Teaching Dave Ramsey’s Financial Peace University

by Kevin on August 27, 2009

Last night was the first of thirteen meetings of Financial Peace University at our church. I am helping teach with six other teachers. We’ve got over 70 people signed up so I’ll be working with a group of 10-15 people.

I’ve never taught a personal finance course of any kind in the past and I’m a bit nervous. I have worked one-on-one with a few friends and co-workers to go over setting up a budget, but nothing as structured as the FPU coursework.

I’ve also never been through Financial Peace University, but I understand the concepts well. Lack of knowledge is always a concern because someone can throw a curve ball question at you where you have no idea as what to say. I think that is expected, and since I’m just volunteering I don’t think anyone expects any of the co-teachers to have all of the answers.

The fact that I’m teaching a Dave Ramsey class may come as a bit of a shock to some long-time readers. I Like Dave Ramsey, But He is Still Wrong is something I posted in July 2008. The post has generated a long discussion with nearly 100 comments.

This is a brief summary of what issues I saw in the program at the time:

Flaws in the System

As with any system I think there will be flaws. It is inevitable. The same holds true for Dave’s system. My two major beefs:

  • I don’t like the debt snowball because it contradicts basic math.
  • I don’t like his anti-credit card stance because credit cards are not the problem. A spending mentality is the problem. Credit cards are the symptom in my opinion.

Become Informed Before Making a Final Decision

At the same time someone wise once told me that if you disagree with someone you should immerse yourself in articles and books that agree with them. Everyone has a bias so try to read from all sides.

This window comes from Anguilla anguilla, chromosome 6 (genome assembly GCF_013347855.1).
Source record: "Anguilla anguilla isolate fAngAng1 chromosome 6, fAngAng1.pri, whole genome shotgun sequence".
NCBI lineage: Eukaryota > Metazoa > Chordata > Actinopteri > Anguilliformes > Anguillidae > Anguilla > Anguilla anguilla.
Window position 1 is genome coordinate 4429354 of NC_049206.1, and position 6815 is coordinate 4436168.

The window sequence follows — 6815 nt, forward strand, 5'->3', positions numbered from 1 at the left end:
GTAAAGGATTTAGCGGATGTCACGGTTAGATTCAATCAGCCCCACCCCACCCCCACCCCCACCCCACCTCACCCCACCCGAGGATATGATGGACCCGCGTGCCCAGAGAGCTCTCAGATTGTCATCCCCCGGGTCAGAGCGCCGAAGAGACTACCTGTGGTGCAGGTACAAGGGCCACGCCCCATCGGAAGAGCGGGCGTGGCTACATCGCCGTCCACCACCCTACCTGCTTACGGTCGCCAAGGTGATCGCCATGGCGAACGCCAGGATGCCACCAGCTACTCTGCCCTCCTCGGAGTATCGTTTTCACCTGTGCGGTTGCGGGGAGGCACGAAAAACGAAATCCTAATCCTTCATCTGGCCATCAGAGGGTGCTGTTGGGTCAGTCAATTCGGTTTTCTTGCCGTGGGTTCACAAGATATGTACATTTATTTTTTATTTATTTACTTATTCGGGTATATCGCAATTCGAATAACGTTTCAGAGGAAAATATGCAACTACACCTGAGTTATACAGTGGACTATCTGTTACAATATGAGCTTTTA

For example if you love Dave Ramsey you should:

  • Read something directly from him so you understand where he is coming from
  • Read something that agrees with his point of view
  • Read something that disagrees with his point of view

You can apply this model with anything… Dave Ramsey, politics, etc.

I will be the first to admit I’ve not read one of Ramsey’s books (the The Total Money Makeover being the most popular) from cover to cover. But I’ve reviewed the baby steps, read his short The Money Answer Book: Quick Answers to Everyday Financial Questions which hits on his views on just about everything, and listened in to his radio show.

So I’ll take it one step further and fully immerse myself in the Dave Ramsey culture to help develop my point of view.

Again, I will be the first to admit his system works. Absolutely. People out of debt. I’m all for it. I just think the system could be tweaked a little bit. And I’m not trashing the man. He has changed thousands of lives and should be commended for it.

So I’ll help teach the class. I’ll see the lives changed. At the end maybe I will have changed my mind. Maybe not. I’m going in with my eyes wide open and willing to change. (I really am looking forward to it. The introduction lesson that pitched the class was really funny. The first lesson used well placed humor to drive home significant financial points. See? I like Dave. Honest.)

At the end of the day I would rather someone get out of debt the Dave Ramsey way than to not get out of debt at all.

With helping teach the course at least I’ll be able to say, hey, I’ve been through it, I’ve seen it, I like it, but I think it still has some flaws. I’ll be making an informed decision.

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